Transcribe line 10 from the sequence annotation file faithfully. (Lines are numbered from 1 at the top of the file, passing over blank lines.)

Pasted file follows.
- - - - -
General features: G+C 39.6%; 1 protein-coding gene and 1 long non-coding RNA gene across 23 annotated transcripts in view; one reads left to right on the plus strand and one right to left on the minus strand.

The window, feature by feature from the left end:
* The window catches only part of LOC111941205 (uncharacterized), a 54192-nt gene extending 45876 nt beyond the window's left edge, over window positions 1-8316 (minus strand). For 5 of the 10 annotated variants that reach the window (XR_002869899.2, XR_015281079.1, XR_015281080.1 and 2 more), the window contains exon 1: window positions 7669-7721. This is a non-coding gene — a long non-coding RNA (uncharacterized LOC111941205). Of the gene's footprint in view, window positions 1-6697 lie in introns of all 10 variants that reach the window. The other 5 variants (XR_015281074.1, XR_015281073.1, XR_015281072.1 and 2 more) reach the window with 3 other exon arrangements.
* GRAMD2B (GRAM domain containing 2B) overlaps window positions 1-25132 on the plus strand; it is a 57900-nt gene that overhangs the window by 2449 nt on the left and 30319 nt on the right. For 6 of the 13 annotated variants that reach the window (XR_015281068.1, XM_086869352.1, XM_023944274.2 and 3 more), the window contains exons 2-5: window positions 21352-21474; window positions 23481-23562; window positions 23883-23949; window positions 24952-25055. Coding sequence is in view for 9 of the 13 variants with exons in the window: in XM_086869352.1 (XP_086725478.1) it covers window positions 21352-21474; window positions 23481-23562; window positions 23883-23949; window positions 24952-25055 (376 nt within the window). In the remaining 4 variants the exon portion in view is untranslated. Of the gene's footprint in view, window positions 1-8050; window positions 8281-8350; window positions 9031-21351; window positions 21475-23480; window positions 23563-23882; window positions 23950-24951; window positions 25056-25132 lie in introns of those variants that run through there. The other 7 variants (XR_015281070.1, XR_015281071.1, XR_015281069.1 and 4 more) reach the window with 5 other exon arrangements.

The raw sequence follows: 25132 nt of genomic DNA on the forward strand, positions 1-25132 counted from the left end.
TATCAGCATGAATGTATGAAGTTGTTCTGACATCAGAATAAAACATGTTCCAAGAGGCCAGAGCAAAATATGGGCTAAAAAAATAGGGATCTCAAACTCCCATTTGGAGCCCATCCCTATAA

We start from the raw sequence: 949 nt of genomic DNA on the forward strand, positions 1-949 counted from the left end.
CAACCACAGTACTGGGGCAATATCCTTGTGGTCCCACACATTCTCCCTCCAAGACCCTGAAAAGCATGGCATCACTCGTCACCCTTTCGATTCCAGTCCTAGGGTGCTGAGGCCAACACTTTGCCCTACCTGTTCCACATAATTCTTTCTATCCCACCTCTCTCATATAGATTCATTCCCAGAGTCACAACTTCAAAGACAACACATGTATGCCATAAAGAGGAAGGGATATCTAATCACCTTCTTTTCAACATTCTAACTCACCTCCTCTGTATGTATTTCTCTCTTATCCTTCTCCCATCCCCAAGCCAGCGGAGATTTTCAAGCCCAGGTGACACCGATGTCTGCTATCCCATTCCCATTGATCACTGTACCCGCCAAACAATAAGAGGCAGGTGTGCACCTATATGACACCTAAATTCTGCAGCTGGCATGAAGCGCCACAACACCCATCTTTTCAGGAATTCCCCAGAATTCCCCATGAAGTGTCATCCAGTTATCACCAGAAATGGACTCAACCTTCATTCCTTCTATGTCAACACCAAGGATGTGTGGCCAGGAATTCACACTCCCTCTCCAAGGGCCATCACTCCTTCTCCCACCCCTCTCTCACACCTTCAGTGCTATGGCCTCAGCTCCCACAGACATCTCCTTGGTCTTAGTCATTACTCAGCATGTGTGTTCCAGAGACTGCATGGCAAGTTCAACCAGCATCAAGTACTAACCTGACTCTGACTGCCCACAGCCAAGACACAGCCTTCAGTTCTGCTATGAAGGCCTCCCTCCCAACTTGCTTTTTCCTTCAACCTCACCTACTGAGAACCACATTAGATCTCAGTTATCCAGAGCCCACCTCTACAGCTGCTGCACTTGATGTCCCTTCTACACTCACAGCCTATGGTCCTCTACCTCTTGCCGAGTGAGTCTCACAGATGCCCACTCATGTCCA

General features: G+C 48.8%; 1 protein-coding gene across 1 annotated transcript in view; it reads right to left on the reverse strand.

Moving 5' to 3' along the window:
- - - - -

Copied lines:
Moving 5' to 3' along the window: